Sons of the Forest – Review

There are promises to keep.

I’ll not forget the confusion and fear I experienced when I first met the cannibal from The Forest, released in the year 2018. A clever creature that appeared to emerge from the bowels of a nightmare and would rather observe me rather than kill me. Even though Sons of the Forest 2, Sons of the Forest isn’t in a position to fully convey the dark and mysterious aspects that the original game had but it does provide very enjoyable enhancements to the gameplay mechanics, storyline and ambiance in one of the top Survival games of all time. While the game has reminded me at times that it’s still being released in early access, with the seemingly incomplete cutscenes and unreliable performance, I can admit that this kind of thing is not as typical than many other games that have this kind of tag.


It is set just a few years after The Forest, Sons of the Forest will test you to make it through and uncover new challenges on a tropical paradise which reminds me of my treks through The Pacific Northwest coast. Four times larger than the first map The map is stunning. The amount and variety of the vegetation gives it a depth and a variety that is rarely seen in these games. Furthermore, some of the plants could be used to make food or as a medicine. The lighting also appears amazing. Clouds that obscure the sun during a scorching day can totally alter what you see on your adventure. This is one of the minor things that games tend to overlook and, therefore, when a game plays it right, it grabs my attention.

The game isn’t particularly optimised at present. While it’s the RTX 3080 I have had no issue delivering 60 FPS or more when using DLSS at the highest quality, I did notice that it sometimes drops to 20 FPS when travelling long distances on the ground. There are times when rocks and trees suddenly appear ahead of your face, which can ruin the experience. In addition I also experienced a lot of noise issues. This was especially true for me in the rain or when a variety of sounds were coming through simultaneously. I’m hoping that most of these problems will be addressed during the early access time because performance is often the most difficult thing to fix during the development of a game.

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The four seasons are included in the game Sons of the Forest to increase the realism and frightfulness of the surroundings. They are characterized by the winter with its snowy conditions, which kills many of the vegetation that can be consumed and demands you to monitor the temperature of your body. It’s certainly a good option to alter the pace however, it is a feeling that you could do more with the effects of weather. For instance, walking with a wet foot in freezing cold isn’t a risky thing even in extreme situations. It’s more of an occasional nervous breakdown. It’s also hilarious that it’s not even possible to cut through frozen water surfaces using C4 explosives. In general I’m able to say that I’m a sucker for the variety in appearance and challenge shifts that changing seasons provide.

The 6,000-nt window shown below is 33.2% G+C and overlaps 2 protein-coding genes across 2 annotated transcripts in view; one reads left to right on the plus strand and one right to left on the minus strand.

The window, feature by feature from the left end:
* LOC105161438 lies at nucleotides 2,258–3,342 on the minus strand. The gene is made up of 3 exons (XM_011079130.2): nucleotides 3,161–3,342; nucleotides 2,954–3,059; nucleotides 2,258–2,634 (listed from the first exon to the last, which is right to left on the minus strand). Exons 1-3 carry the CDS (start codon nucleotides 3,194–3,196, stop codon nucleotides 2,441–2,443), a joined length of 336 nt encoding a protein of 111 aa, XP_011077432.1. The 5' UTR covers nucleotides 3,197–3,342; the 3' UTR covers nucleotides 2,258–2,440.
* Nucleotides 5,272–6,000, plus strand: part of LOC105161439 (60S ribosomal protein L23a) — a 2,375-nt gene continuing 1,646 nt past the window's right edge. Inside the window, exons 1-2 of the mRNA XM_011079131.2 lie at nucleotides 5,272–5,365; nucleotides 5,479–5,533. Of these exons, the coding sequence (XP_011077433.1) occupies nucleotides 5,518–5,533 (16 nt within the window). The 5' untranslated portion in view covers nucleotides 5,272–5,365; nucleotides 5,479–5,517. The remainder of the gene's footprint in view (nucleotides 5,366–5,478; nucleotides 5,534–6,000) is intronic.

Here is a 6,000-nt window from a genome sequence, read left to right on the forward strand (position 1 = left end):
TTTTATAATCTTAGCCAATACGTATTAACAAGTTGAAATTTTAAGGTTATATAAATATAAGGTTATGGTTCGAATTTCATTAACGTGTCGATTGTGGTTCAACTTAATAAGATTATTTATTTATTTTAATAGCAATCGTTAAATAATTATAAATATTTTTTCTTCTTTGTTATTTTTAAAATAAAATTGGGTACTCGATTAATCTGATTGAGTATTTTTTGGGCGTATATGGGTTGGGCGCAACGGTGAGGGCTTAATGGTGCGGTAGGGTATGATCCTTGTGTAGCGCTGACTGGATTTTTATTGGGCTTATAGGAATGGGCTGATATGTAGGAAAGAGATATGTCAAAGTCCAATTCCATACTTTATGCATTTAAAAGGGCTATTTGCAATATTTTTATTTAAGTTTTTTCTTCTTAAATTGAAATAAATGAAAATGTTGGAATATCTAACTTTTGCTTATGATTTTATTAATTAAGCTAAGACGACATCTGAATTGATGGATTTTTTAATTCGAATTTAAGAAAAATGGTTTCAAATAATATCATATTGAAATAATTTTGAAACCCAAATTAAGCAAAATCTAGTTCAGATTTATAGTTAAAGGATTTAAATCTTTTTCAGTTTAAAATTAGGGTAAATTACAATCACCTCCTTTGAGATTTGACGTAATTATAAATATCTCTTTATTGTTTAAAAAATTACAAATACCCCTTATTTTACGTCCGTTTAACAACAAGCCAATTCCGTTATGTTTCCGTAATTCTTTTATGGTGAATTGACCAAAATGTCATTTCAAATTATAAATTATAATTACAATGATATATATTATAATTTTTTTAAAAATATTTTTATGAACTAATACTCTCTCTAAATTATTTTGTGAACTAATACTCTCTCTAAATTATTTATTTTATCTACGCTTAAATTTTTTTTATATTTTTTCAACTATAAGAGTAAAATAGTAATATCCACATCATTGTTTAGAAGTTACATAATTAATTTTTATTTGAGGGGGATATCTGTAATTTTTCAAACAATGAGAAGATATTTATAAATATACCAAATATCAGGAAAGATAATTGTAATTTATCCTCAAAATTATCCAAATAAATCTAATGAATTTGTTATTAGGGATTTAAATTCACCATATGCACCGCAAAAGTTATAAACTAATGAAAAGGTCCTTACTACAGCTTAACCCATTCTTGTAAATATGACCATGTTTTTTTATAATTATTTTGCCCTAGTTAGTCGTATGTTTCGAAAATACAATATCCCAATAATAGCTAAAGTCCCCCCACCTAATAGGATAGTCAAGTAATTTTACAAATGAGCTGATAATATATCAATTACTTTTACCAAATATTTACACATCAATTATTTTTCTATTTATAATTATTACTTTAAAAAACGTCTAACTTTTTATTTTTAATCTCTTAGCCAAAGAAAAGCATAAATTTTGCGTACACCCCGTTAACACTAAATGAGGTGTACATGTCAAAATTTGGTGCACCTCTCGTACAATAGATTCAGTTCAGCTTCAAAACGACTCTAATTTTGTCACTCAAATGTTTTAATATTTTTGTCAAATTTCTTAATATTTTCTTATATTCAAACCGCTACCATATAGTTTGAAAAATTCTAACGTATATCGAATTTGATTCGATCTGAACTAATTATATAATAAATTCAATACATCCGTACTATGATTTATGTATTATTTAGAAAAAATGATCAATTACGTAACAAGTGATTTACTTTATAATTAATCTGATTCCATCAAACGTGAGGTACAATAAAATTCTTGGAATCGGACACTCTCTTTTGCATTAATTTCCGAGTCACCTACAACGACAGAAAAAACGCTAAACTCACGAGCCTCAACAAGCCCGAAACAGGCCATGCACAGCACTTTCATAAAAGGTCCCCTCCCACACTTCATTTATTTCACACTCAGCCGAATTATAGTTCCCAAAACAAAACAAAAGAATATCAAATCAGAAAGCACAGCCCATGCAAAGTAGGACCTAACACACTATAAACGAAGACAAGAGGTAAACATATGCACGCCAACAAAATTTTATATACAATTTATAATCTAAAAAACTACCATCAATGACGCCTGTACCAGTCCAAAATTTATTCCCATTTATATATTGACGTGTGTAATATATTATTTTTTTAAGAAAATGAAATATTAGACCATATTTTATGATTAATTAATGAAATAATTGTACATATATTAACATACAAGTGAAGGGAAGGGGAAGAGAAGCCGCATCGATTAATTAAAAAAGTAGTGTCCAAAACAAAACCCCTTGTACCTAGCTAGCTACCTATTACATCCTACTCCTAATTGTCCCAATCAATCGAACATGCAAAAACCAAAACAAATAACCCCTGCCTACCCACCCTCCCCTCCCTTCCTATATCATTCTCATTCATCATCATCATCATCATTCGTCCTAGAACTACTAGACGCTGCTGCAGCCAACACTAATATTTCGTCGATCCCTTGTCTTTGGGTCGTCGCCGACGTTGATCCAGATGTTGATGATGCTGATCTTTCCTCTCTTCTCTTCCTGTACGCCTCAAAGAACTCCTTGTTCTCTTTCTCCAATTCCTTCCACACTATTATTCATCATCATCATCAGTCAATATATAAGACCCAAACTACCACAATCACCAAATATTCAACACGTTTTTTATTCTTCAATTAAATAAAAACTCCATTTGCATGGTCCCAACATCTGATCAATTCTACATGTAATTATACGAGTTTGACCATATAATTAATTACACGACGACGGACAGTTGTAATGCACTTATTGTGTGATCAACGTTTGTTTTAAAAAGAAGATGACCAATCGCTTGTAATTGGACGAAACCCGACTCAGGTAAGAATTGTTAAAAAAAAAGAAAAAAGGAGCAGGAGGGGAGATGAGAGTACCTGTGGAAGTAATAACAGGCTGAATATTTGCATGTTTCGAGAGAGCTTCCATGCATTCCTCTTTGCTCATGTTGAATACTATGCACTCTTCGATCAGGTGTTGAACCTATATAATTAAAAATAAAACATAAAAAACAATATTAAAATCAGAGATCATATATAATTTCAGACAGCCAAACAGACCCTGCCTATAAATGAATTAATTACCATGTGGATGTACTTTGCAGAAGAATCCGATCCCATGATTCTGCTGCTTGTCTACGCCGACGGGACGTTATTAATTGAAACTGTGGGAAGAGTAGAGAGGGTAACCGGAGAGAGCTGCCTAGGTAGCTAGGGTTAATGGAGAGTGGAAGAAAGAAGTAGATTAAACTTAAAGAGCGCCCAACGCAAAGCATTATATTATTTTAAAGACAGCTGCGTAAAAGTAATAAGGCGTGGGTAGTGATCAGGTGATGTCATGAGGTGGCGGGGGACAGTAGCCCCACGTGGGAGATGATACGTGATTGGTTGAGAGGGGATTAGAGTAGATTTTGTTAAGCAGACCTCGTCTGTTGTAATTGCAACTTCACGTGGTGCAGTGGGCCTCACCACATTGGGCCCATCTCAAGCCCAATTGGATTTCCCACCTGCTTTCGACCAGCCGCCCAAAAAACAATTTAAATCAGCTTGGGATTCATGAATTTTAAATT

Artificial intelligence of the enemy has been improved significantly in the years since The Forest.

Naturally I haven’t talked about cannibals until now. Like in the very first game, here too, cannibals rewrite the lessons we’ve received previously about fighting enemies in video games, and place self-defense in the front instead of the threat of violence. Every interaction with these bone-clad friends began as a heated battle, and the majority of them did not choose to fight, and especially in situations where they’re not alone. If they appear to be confident of them. This makes them less likely to assault you. The AI that fights you has also undergone significant improvements in the time since The Forest, and now has improved stealth, better social dynamics, as well as an improved group-based behavior between adversaries.

enemies can climb trees in order to get away from you, or leap onto you. They are able to sabotage you by hiding behind heaps of fallen leaves. This can be a terrifying encounter, particularly if go out at night and you can hear their voices in the distance, but you don’t know exactly where they are. It is up for you to find additional interesting interactions you may enjoy with your friends However, I will admit that every time I thought that they would not be able to amaze me, they kept me guessing.

In the middle of the island